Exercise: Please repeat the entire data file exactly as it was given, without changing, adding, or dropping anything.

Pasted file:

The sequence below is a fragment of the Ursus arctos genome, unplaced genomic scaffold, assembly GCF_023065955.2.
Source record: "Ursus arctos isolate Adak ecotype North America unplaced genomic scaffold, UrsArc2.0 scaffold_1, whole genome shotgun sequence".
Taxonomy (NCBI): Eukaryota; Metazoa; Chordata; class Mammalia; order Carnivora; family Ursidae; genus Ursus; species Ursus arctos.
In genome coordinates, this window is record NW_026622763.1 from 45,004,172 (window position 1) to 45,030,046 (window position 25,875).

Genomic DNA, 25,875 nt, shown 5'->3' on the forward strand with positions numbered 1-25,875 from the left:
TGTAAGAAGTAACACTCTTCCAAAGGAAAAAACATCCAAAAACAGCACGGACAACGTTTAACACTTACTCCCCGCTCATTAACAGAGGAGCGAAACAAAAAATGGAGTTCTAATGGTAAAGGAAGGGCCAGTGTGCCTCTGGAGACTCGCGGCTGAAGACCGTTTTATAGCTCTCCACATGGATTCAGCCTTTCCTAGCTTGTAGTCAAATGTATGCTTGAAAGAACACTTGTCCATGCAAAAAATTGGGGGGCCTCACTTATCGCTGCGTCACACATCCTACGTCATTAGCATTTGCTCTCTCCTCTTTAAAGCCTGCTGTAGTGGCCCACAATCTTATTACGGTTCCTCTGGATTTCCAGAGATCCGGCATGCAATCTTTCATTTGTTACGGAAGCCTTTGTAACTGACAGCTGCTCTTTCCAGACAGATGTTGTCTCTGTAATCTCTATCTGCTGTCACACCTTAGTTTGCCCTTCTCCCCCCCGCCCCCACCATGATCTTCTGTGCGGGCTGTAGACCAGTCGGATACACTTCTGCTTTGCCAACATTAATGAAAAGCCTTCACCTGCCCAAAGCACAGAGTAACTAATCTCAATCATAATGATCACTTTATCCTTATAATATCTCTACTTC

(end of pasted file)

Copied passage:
The sequence below is a fragment of the Ursus arctos genome, unplaced genomic scaffold, assembly GCF_023065955.2.
Source record: "Ursus arctos isolate Adak ecotype North America unplaced genomic scaffold, UrsArc2.0 scaffold_1, whole genome shotgun sequence".
Taxonomy (NCBI): Eukaryota; Metazoa; Chordata; class Mammalia; order Carnivora; family Ursidae; genus Ursus; species Ursus arctos.
In genome coordinates, this window is record NW_026622763.1 from 45,004,172 (window position 1) to 45,030,046 (window position 25,875).

Genomic DNA, 25,875 nt, shown 5'->3' on the forward strand with positions numbered 1-25,875 from the left:
TGTAAGAAGTAACACTCTTCCAAAGGAAAAAACATCCAAAAACAGCACGGACAACGTTTAACACTTACTCCCCGCTCATTAACAGAGGAGCGAAACAAAAAATGGAGTTCTAATGGTAAAGGAAGGGCCAGTGTGCCTCTGGAGACTCGCGGCTGAAGACCGTTTTATAGCTCTCCACATGGATTCAGCCTTTCCTAGCTTGTAGTCAAATGTATGCTTGAAAGAACACTTGTCCATGCAAAAAATTGGGGGGCCTCACTTATCGCTGCGTCACACATCCTACGTCATTAGCATTTGCTCTCTCCTCTTTAAAGCCTGCTGTAGTGGCCCACAATCTTATTACGGTTCCTCTGGATTTCCAGAGATCCGGCATGCAATCTTTCATTTGTTACGGAAGCCTTTGTAACTGACAGCTGCTCTTTCCAGACAGATGTTGTCTCTGTAATCTCTATCTGCTGTCACACCTTAGTTTGCCCTTCTCCCCCCCGCCCCCACCATGATCTTCTGTGCGGGCTGTAGACCAGTCGGATACACTTCTGCTTTGCCAACATTAATGAAAAGCCTTCACCTGCCCAAAGCACAGAGTAACTAATCTCAATCATAATGATCACTTTATCCTTATAATATCTCTACTTC